Global Fair Celebrates a World of Cultures

This past Monday, there was one place in Weston where you could sample baklava, dumplings, brisket, samosas, and more, all under one roof. That location was the tent on the Lank Quadrangle at Rivers, and the occasion was the Global Fair Picnic, an annual event that celebrates the diversity of our community. More than 150 people—Rivers families, students, alumni, faculty members, and staff—turned out for the festive potluck; this year, for the first time, the program also included musical and spoken-word performances by students and an Ethiopian coffee ceremony.
The annual event—a descendant of a longstanding earlier version, International Night—was on hiatus during the first two years of the pandemic. Last year, COVID restrictions still in place limited the size and scope of the event. This was the first year post-COVID that the fair was fully back—and it was bigger than ever.
“The Global Fair is one of the most community-oriented events on campus,” said Julien Burks ’23, one of the student leaders of BRIDGE, which helped organize the fair. “Having the Middle School, Upper School, BRIDGE, affinity groups, parents, kitchen staff, and the DEI office all work together is truly special. Times like these, when we get to share collective joy and learn more about each other and our cultures, remind me of how great and diverse our community is.”
The performances set this year’s fair apart from those past. Several students shared poetry and music that reflected their own experience or background. Others chose to celebrate the diversity of our community. Maylea Harris ’26 recited an original poem titled “Maddeningly Multi,” about her experience as a person with a foot in more than one culture. “The Global Fair was an amazing experience,” Harris said later. “As I performed in front of the attendees, I was not nervous, because every person there was extremely kind and open-minded. There was diversity all around: in the people, the performances, and the delicious food.”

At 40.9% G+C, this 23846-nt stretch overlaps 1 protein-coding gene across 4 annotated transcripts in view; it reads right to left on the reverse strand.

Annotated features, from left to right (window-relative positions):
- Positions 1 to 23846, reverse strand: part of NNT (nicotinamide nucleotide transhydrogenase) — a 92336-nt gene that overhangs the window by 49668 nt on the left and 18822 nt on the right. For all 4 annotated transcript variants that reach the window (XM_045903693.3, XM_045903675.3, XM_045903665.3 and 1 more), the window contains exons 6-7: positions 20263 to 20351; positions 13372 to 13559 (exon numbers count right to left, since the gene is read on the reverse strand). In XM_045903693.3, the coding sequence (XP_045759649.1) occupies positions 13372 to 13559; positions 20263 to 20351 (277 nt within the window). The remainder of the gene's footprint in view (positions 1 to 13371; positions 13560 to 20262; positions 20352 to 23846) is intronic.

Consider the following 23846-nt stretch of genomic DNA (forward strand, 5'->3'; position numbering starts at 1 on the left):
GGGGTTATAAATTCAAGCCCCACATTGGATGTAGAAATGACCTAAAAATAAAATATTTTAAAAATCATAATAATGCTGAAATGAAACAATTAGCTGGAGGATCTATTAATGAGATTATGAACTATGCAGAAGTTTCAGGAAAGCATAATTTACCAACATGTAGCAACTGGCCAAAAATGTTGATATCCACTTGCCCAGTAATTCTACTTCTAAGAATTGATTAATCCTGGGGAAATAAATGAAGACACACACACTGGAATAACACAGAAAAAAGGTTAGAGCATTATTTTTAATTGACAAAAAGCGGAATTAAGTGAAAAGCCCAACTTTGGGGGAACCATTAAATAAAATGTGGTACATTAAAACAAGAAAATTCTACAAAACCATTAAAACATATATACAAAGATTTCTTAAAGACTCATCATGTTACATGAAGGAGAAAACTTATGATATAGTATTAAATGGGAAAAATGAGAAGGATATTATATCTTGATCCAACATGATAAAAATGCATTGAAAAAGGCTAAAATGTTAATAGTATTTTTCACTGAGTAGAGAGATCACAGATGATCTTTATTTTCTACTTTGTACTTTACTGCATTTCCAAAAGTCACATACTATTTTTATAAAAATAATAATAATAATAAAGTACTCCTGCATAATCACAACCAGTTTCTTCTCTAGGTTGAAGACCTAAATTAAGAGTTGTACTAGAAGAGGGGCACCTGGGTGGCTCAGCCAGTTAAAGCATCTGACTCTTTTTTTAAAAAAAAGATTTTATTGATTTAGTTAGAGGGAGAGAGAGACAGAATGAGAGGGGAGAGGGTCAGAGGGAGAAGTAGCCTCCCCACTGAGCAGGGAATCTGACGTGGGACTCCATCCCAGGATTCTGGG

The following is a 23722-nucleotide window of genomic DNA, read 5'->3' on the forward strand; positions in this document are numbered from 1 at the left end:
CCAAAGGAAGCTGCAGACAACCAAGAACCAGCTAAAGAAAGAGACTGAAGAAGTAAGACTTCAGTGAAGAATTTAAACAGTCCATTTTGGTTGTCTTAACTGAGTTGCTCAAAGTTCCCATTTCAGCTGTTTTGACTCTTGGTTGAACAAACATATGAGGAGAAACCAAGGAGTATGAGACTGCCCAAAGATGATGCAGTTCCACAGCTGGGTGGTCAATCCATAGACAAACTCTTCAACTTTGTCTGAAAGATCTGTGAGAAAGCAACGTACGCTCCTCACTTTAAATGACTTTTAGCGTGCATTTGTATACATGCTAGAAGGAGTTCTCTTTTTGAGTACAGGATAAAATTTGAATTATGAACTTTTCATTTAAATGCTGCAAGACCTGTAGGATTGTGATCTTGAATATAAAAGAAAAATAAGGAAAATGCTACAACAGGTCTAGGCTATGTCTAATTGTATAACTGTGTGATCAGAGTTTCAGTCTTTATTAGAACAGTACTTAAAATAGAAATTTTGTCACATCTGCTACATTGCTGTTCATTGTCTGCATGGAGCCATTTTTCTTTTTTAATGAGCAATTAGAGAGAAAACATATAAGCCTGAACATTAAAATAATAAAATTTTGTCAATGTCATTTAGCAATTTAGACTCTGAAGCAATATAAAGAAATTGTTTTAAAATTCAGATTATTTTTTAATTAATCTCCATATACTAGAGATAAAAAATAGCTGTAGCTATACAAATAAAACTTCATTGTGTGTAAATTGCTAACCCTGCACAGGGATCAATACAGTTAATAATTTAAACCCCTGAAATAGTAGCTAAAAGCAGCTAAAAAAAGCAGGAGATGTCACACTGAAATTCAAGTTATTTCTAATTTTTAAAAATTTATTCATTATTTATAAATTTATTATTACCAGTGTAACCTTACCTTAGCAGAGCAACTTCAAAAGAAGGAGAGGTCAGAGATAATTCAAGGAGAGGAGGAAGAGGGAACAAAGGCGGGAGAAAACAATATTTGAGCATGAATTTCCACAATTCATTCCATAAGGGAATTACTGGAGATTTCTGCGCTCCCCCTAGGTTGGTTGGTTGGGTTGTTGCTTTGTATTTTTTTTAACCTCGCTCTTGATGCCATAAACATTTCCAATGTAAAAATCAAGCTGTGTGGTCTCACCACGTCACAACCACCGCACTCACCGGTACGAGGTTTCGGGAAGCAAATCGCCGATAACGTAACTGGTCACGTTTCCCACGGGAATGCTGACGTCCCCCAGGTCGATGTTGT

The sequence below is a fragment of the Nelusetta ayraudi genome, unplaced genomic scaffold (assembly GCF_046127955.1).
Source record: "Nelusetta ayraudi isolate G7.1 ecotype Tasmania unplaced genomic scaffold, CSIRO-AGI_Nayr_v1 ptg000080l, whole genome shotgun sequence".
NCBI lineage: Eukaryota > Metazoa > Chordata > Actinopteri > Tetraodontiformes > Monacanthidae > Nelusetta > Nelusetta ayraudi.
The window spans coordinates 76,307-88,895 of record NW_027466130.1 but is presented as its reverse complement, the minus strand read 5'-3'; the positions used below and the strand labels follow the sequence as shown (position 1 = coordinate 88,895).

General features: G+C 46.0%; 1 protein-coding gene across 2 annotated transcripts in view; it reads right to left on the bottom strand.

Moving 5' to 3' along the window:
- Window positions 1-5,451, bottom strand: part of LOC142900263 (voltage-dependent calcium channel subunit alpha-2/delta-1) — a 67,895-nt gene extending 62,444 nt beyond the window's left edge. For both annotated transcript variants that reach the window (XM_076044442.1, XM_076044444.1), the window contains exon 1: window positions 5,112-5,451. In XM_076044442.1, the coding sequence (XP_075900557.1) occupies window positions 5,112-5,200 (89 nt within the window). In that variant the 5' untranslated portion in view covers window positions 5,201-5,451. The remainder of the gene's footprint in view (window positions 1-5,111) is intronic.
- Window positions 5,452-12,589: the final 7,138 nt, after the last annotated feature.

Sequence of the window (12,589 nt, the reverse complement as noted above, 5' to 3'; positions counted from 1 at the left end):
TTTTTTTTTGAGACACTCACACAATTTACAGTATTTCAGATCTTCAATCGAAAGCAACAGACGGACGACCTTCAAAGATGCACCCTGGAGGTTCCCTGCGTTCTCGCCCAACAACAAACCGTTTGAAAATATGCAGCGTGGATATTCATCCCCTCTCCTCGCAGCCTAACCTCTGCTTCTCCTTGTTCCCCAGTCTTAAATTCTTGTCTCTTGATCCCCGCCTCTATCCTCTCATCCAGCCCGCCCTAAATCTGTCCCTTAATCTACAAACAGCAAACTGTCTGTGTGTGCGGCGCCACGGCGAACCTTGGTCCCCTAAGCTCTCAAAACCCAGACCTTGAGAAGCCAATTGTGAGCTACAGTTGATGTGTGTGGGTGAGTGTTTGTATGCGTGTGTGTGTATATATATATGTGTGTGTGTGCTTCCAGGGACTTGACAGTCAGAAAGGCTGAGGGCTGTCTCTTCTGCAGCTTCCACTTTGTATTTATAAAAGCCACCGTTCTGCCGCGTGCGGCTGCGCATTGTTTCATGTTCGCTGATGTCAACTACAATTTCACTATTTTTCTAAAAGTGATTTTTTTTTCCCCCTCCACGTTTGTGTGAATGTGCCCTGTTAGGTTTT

The Hossaena family (daughters Eden and Meron are Class of ’27 and ’28, respectively) provided the Ethiopian coffee ceremony. The family noted beforehand that the ceremony is an important social occasion and sign of respect  in Ethiopia. It’s conducted in three stages—roasting, brewing, and cupping—and at Monday’s fair, the delightful aroma of roasting beans filled the air while the students performed. Afterward, everyone was invited to enjoy the freshly brewed coffee.
Organizers and attendees were delighted to see the Global Fair back on campus and unencumbered by the pandemic. As Jackie Lee ’23, another BRIDGE leader, said, “It was a culmination of celebrating and sharing the joy of different cultures that are present within the Rivers community, and it was also just a great time to eat food, listen to performances, and spend time with our friends and family. I know it's a Rivers tradition that will live on, and I hope everyone will get to experience it in the future!”